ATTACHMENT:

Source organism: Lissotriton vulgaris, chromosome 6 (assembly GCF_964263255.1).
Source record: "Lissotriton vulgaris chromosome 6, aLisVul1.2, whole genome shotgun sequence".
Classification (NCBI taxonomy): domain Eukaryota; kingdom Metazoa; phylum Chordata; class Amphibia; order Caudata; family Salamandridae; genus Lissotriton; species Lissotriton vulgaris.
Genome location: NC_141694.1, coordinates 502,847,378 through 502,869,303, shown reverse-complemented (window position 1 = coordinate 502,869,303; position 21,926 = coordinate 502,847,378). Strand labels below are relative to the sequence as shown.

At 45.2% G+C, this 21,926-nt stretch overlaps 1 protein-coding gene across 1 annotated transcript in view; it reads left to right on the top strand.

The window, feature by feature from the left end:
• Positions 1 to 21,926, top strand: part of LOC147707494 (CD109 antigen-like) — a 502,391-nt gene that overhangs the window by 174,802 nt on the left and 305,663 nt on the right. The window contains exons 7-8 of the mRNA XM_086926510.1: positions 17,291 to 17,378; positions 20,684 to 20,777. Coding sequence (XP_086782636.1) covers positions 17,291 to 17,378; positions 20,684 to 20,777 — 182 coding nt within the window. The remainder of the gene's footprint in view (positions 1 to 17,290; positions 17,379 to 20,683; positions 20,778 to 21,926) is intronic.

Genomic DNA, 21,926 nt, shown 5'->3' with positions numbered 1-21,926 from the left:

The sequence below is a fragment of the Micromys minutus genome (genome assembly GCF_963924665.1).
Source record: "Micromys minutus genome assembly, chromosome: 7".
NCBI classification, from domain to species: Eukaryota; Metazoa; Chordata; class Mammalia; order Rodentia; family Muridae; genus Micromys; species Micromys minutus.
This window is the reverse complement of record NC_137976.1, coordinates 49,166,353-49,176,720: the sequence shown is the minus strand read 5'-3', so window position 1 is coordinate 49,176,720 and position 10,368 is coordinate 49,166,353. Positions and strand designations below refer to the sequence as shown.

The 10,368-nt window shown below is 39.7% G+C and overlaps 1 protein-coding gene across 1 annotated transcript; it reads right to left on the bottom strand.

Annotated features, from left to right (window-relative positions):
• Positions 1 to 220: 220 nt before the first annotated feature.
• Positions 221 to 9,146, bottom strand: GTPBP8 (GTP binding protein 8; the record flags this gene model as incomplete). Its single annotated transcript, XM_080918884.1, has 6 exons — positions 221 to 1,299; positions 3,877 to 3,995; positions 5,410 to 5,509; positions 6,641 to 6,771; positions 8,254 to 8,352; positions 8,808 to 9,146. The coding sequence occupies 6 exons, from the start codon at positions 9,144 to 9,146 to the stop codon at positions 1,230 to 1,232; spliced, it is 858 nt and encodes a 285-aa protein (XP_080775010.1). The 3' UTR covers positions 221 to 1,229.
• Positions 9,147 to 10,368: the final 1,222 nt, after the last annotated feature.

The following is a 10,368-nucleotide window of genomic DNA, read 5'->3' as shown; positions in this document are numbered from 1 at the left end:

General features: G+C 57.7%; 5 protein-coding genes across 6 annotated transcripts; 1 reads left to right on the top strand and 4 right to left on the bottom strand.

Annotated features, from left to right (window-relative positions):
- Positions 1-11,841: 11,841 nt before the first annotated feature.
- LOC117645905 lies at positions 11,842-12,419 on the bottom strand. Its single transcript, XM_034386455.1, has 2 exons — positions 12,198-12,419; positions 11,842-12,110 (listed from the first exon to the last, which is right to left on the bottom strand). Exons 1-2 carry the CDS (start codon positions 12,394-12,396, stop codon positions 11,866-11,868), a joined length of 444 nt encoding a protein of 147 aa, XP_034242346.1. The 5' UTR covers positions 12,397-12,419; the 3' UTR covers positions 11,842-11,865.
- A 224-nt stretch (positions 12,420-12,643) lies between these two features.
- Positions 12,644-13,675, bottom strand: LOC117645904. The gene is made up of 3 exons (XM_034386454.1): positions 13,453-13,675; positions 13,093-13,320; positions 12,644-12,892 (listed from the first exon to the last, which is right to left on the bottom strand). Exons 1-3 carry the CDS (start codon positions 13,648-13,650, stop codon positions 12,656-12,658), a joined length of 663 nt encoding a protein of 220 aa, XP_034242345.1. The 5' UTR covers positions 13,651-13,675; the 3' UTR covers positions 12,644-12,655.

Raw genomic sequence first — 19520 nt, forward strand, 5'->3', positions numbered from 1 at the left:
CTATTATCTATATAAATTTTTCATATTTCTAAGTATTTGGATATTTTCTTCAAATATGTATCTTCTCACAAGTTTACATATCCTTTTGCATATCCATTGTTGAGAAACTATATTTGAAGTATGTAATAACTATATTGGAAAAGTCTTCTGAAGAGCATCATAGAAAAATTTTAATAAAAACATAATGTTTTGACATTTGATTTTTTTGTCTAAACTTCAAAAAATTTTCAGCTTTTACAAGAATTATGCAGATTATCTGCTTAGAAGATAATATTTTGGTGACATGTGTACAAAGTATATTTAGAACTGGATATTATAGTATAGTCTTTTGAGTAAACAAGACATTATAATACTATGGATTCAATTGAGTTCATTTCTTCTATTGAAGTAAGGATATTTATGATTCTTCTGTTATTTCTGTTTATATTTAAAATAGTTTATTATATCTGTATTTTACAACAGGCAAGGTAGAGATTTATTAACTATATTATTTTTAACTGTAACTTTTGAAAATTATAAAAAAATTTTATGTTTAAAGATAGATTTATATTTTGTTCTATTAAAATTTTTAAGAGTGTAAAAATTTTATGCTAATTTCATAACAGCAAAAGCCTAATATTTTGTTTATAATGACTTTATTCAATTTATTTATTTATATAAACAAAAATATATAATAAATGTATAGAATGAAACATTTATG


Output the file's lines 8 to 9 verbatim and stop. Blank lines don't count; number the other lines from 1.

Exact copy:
Genomic DNA, 21,926 nt, shown 5'->3' with positions numbered 1-21,926 from the left:

The sequence below is a fragment of the Micromys minutus genome (genome assembly GCF_963924665.1).